Although many consumers have embraced the relatively carefree, disease resistant and ever blooming shrub rose series Knockout since its first introduction in 2000, the hybrid tea rose is still a very popular rose throughout the United States.
It is the ultimate "image" of florist rose bouquets, noted not only for its beauty but often scent. Hybrid tea roses have been the backbone to rose gardens throughout the country since they were first introduced to the market in 1867.
Dr. David Trinklein, University of Missouri Extension state specialist suggests planting the hybrid tea rose cultivar 'Mr. Lincoln,' one that he has found to do well in the Missouri climate.
Other cultivars recommended by the Missouri Botanical Garden include the orange hybrid tea rose 'Tiffany' and the pink floribunda rose 'Fashion' to name a few.
In the Missouri climate, growing hybrid tea, grandiflora and floribunda groups of roses can be a little difficult. They can be prone to disease and insect pressure and are less cold hardy than shrub roses such as Knockout.
But this doesn't make them impossible to grow. If you are up for the challenge, there are a few maintenance tips one should address this fall to help ensure a healthy return on these rose canes in the spring.
Roses prefer growing in loose, well drained, moist soil (like a rung out sponge) in full sun (no less than six hours per day).
One of the greatest disease pressures of non-resistant rose cultivars is the fungal disease black spot (Diplocarpon rosae).
Most rose gardeners have battled this defoliating disease on a regular basis in Missouri. It thrives in moist, warm (59-81 degrees F) environments, and chlorotic leaves and black lesion symptoms commonly show up on roses during wet spring weather but can happen anytime the conditions are conducive for the pathogen's spread.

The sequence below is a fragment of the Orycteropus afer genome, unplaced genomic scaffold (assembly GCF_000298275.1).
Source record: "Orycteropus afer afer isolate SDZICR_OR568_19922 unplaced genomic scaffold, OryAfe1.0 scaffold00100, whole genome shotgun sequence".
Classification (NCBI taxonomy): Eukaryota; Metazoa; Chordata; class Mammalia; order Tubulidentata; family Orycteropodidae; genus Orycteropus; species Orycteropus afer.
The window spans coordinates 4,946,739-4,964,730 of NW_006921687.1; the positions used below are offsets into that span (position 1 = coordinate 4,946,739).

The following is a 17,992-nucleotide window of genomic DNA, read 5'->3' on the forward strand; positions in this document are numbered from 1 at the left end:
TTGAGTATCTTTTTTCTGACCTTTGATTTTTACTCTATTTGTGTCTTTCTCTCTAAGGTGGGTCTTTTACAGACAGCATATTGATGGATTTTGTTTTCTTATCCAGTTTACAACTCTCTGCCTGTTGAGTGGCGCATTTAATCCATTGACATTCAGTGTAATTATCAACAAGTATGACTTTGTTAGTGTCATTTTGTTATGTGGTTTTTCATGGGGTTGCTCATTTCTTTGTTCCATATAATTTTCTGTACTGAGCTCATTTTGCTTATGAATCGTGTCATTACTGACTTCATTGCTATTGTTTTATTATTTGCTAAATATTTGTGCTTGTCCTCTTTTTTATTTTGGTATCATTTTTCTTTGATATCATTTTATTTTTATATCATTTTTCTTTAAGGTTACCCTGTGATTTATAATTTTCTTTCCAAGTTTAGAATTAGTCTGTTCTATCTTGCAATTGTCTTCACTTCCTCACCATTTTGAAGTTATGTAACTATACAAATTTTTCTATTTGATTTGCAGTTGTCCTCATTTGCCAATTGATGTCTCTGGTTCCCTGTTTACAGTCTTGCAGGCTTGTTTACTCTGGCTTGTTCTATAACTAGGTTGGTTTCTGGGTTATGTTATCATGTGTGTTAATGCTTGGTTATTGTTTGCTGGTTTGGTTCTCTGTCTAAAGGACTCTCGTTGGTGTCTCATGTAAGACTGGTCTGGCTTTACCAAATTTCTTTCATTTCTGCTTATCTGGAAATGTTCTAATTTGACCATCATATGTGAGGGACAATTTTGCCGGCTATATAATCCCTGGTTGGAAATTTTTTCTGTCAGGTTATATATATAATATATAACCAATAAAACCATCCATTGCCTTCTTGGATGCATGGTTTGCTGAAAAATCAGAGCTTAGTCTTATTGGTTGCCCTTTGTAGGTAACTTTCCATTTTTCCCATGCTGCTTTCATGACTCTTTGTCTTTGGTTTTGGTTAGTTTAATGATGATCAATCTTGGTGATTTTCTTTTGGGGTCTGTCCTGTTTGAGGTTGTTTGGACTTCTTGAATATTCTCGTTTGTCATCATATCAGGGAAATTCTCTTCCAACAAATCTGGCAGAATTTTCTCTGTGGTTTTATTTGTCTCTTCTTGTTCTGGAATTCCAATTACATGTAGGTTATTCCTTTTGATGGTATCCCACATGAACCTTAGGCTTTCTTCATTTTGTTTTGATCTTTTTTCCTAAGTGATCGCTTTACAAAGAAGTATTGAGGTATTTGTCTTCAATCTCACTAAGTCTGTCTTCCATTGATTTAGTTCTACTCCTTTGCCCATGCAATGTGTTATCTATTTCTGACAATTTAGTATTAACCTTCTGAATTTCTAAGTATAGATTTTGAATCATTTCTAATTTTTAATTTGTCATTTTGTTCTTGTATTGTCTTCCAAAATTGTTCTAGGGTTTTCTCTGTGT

One of the best management practices of controlling black spot of roses is an integrated pest management approach.
In the fall, it is best to make sure that all diseased canes and leaf debris are cleaned up from the site to slashing rain and overhead irrigation from spreading the fungi from the diseased leaf debris below the plants onto healthy foliage above.
Because water on the leaf surface of roses helps spreads the disease, the faster the foliage dries after a rainstorm or morning dew, the better. Planting roses in a spot with good airflow is important to disease management.
Along with debris management, good airflow, mulching the soil to prevent water splashing and limiting overhead irrigation, in the spring a preventative fungicide labeled for black spot control can be used as part of an integrated pest management plan.
There are roses available that have resistance to black spot. For information on rose cultivars with black spot resistance, Ohio State University Extension has a great fact sheet available online at: http://ohioline.osu.edu/hyg-fact/3000/pdf/3072.pdf
Page 2 of 2 - Another common problem which often occurs with cold sensitive hybrid tea roses and other winter sensitive rose groups is winter damage of the above ground canes.
The Missouri Botanical Garden recommends after cold temperatures set in and temperatures at times are dropping below 20 degrees F to begin the process of adding winter protection around the base of the roses.
Loose, well drained soil, decomposed compost, hardwood mulch or sawdust can be used in the process to construct a mound piled up 10-12 inches tall around the canes. With an optional additional thin layer of straw, this mounding of rose canes will protect them from dehydration and drastic freezing and thawing temperatures which often occur in Missouri winters.
Once temperatures begin to warm in the spring and the threat of a hard freeze is less, this mound should be removed to the original soil level, and a 2-inch layer of mulch added in its place.
For more information regarding care of roses, see the Extension guide #G6601 found at: http://extension.missouri.edu/p/G6601